If there's any more advice, I appreciate it but I think I have generally found my answer. On a side note, I am considering a solid state drive mainly for reliability. 5 years is a long time.
a b à CPUs
May 1, 2010 2:48:18 PM

I wouldn't consider a single core unless you "single task". For most cases, a Sempron would be fine, but if you're going to be doing even a few things at the same time, stick with a cheap dual-core. The Sempron 140 is great (especially for only $33) and I'd guess 90% of the normal PC user who surfs the web and maybe brings up a Word or Powerpoint document via an attachment on email will probably never notice. My backup PC was a sempron and while I didn't notice going from i7 920 to an x2 240, I definitely noticed going to a Sempron. But then, I'm not your typical home user - I'm a home-office user, and there's a difference IMHO.
May 3, 2010 9:27:26 PM

I game on a 19" with an old sempron-LE @2.2ghz (can't remember model number) with a HD4650. Just because its single core doesn't mean it will collapse and die if more than one thread comes along. I can watch a dvd, while playing flash games easily with it. Thats the old semprons too. The new ones even have a chance of being unlocked into a dual core.
a c 131 à CPUs
May 3, 2010 10:25:57 PM

feeddagoat said:
I game on a 19" with an old sempron-LE @2.2ghz (can't remember model number) with a HD4650. Just because its single core doesn't mean it will collapse and die if more than one thread comes along. I can watch a dvd, while playing flash games easily with it. Thats the old semprons too. The new ones even have a chance of being unlocked into a dual core.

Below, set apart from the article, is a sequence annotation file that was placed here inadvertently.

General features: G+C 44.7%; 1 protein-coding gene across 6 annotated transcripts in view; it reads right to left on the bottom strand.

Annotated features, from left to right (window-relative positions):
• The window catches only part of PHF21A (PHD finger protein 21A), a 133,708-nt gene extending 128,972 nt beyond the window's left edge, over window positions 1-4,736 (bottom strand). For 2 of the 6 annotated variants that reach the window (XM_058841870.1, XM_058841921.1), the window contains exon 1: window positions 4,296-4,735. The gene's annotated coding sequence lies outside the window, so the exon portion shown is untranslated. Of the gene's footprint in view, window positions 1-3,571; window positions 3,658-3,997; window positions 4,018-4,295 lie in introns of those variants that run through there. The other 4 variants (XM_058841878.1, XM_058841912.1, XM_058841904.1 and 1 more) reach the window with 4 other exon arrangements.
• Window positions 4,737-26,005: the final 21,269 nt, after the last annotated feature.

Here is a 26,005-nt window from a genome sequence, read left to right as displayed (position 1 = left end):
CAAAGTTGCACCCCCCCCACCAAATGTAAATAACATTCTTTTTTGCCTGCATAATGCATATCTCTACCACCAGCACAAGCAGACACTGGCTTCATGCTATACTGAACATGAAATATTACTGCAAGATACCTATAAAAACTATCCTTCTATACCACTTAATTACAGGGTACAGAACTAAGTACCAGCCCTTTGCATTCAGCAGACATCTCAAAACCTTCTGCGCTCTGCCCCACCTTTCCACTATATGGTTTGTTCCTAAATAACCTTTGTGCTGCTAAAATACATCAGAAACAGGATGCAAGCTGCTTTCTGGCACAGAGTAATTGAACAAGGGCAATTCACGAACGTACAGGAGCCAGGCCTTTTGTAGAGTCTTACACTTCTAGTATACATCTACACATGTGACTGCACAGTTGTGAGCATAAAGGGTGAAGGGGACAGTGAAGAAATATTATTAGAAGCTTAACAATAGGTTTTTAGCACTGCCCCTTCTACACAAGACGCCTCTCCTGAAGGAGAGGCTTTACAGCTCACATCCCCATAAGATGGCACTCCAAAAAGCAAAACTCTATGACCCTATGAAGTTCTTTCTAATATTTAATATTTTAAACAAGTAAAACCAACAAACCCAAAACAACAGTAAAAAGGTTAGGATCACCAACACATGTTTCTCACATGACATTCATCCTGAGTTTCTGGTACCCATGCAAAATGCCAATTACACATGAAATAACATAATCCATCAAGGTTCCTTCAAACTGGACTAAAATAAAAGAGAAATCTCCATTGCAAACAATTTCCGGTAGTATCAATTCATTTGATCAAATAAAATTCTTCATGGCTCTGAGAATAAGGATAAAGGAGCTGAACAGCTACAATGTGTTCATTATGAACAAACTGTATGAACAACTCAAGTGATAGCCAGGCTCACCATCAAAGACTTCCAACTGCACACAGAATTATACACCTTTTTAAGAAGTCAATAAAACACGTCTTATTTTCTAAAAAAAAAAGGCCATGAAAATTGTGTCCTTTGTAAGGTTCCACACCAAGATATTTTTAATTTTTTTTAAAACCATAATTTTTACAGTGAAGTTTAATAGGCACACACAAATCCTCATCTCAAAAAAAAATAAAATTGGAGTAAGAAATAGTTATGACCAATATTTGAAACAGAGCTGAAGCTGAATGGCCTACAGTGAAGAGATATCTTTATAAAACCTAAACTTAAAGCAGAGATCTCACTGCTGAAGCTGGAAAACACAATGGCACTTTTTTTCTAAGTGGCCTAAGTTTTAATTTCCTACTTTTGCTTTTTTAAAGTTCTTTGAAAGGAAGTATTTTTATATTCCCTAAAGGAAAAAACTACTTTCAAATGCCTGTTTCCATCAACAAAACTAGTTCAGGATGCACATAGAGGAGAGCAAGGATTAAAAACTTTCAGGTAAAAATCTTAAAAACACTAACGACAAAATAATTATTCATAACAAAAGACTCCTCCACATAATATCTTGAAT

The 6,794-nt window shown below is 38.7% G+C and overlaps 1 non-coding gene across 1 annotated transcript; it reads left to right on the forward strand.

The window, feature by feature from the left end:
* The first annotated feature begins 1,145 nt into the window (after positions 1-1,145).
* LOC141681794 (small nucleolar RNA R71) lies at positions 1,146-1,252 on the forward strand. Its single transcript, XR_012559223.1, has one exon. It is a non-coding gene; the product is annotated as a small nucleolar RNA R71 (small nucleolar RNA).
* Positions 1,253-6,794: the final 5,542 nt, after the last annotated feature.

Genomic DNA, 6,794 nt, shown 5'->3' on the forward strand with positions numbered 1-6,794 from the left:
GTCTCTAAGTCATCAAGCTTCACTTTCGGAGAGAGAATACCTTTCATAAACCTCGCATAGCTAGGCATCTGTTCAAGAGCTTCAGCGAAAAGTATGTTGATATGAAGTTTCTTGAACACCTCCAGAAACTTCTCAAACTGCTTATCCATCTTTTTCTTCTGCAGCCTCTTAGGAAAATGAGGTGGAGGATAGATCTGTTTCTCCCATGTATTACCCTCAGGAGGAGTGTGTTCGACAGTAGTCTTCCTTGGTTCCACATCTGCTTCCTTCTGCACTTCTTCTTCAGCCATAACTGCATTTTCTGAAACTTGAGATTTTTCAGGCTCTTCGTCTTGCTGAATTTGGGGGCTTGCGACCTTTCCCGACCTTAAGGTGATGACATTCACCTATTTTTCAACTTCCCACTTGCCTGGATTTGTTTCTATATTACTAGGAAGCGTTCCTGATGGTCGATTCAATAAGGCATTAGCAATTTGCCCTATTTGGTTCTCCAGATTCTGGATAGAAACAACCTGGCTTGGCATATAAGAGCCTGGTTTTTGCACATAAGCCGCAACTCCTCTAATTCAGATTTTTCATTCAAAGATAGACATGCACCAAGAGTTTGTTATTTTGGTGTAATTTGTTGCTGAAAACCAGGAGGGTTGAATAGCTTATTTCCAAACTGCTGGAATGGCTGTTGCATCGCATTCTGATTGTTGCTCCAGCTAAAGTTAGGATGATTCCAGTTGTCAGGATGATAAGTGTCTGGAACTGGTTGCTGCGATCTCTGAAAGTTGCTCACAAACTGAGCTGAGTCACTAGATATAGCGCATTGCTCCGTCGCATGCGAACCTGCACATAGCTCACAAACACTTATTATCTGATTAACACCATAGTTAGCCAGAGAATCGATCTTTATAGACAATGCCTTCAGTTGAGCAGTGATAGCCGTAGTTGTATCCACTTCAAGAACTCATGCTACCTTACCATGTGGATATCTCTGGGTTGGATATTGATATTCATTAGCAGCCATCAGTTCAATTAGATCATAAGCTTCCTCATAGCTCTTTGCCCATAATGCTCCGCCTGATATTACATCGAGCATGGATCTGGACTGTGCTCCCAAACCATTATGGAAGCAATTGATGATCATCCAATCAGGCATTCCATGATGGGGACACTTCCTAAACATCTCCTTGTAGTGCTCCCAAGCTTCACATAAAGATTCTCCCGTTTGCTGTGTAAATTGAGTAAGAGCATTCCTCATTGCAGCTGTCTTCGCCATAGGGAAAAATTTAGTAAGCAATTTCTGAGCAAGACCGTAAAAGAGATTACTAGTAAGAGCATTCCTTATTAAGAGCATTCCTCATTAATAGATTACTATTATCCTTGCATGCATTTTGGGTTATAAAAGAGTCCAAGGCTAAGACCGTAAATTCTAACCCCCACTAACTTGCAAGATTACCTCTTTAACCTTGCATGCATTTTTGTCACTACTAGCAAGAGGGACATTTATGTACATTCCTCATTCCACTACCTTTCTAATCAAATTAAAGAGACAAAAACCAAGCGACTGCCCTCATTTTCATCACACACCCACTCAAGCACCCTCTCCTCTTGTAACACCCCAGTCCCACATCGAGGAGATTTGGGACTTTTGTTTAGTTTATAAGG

Yep. I was running the Athlon 64 3200+ overclocked to 2.6GHz for quite a while. A pretty good performer with windows 7. Just couldn't keep up with the more demanding 1080p files and blu-rays alongside an nvidia 8200 integrated. I'll be using that CPU and board in a build for someone else.

But really, Sempron 2.7GHz for $42 or Athlon IIx2 2.8GHz for $64? (these are prices in my area). And considering the multi-threading that can be taken advantage of... even the next iteration of MSoffice is support to support multi-threading. Since this CPU has to last 5 years, a single core really isn't an option. Plus the person I'm building for will not let me unlock or overclock.
a c 131 à CPUs
May 11, 2010 1:33:29 PM

Best answer selected by enzo matrix.